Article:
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Holiday Promotions

How to Create Winning Facebook Ad Campaigns for Holiday Promotions

The last quarter of the year is one of the busiest times for advertisers as consumers spend more in the holiday build-up.

Facebook, in particular, sees an increase in advertisers who jump on the platform. As a result, we’ve seen CPMs more than double from last year.

The competition is stronger than ever and the cost is going up. That’s why you need to be at your best to stand out and succeed on Facebook.

Here’s how to build two different types of winning Facebook ad campaigns for your holiday promotions.

Campaign 1: Using Website Re-marketing

The first campaign that you’ll want to run is a level 2 re-marketing (or website re-marketing) campaign. This is what I call an easy wins campaign because it targets your existing website traffic. This is your hottest audience, made up of people who already know who you are and may want to buy.

NOTE: To run this type of campaign effectively without encountering ad fatigue issues, you need to have the Facebook pixel installed on your website. And you should’ve had enough visitors to build a website custom audience of at least 5k.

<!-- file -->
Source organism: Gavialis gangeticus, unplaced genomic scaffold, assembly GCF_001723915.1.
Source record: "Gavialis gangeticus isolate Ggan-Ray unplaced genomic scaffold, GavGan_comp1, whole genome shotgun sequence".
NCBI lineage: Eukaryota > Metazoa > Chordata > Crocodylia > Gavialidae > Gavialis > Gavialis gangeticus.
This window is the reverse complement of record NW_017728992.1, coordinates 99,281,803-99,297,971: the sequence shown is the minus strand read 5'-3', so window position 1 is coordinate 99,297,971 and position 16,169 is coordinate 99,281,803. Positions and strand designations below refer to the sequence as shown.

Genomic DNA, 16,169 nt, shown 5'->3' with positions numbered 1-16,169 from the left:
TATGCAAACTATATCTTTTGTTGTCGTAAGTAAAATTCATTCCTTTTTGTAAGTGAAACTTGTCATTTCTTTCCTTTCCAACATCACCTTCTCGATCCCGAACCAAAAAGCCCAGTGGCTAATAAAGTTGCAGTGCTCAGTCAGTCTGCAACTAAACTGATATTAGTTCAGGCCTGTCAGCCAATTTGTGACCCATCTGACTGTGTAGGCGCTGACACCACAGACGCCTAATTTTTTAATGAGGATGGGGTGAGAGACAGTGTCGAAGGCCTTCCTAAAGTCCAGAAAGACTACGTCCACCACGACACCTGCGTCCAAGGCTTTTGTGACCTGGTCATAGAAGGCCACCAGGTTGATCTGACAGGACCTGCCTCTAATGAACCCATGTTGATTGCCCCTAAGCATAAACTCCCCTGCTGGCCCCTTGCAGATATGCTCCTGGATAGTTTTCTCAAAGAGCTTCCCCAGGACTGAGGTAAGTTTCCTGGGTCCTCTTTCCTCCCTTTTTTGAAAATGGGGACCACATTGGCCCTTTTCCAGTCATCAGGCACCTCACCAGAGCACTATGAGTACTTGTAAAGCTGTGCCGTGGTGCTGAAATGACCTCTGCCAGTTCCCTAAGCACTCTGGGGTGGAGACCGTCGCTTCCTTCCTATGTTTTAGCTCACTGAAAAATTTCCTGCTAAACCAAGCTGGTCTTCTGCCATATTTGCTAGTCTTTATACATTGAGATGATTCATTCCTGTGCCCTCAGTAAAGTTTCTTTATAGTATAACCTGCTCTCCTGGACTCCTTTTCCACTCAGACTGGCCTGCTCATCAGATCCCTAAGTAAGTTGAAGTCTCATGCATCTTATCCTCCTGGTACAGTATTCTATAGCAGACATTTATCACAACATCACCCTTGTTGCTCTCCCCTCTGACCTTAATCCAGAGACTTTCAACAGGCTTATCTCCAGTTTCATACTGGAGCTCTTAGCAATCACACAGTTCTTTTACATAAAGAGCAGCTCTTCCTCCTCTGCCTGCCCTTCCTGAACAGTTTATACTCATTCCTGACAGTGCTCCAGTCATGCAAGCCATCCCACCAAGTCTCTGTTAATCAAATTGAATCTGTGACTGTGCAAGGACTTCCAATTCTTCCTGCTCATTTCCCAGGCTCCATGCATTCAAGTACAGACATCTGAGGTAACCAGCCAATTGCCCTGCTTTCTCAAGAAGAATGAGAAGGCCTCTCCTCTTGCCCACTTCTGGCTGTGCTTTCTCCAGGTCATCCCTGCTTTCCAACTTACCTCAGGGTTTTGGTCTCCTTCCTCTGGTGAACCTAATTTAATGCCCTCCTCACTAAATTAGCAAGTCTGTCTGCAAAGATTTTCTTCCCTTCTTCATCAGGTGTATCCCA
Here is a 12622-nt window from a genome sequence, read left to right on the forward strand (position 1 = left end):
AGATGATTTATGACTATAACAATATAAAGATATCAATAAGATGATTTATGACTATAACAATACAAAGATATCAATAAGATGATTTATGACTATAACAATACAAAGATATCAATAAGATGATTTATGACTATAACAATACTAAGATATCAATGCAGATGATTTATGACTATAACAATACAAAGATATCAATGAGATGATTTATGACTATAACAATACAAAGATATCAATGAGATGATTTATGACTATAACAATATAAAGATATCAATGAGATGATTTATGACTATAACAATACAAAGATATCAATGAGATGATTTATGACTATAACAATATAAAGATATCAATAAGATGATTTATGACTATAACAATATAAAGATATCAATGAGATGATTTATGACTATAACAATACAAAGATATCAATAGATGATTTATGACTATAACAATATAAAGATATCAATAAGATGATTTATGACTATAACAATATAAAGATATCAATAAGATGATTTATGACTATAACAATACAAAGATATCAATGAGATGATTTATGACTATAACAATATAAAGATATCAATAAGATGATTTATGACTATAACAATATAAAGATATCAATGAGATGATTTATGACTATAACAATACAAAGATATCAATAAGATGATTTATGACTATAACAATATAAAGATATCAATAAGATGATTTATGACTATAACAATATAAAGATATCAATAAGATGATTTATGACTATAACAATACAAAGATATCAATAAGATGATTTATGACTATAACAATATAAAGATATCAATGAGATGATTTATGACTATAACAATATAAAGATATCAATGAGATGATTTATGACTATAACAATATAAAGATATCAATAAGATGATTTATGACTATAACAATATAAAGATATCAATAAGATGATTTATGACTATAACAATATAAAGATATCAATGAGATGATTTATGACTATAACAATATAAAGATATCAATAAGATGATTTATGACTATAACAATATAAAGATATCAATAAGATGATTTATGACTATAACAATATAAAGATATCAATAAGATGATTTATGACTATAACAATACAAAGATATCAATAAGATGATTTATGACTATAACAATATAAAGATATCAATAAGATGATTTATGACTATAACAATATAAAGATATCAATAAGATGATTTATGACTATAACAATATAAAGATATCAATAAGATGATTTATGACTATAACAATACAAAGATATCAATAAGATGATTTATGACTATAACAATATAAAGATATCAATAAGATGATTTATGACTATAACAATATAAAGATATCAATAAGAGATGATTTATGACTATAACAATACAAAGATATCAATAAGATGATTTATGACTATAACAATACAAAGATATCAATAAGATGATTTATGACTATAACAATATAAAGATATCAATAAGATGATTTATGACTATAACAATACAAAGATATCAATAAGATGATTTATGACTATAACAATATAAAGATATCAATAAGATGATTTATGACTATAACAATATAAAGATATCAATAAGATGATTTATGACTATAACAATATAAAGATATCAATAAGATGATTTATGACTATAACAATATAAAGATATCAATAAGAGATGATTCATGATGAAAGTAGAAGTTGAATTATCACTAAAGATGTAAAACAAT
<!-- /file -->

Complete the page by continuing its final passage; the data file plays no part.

Ready? Let’s dive into the details.

1. Choose your campaign objective

Like with all Facebook ad campaigns, start with your campaign objective. There are currently 14 different objectives that you can choose from, so which should you use for your Level 2 campaign?

You want your target audience to come back to your website and purchase, so you want to use the conversion objective. The event action that you optimize for will depend on your website custom audience size. The smaller the audience size the further up your sales funnel the action will be that you optimize for.

I’d recommend starting with optimizing for the Add To Cart action as there will be more people in that action bucket than in the Purchase one. Then, test Purchase optimization, depending on the results.

In Ads Manager, click Create a campaign and choose the quick creation workflow. Under Campaign objective select Conversions.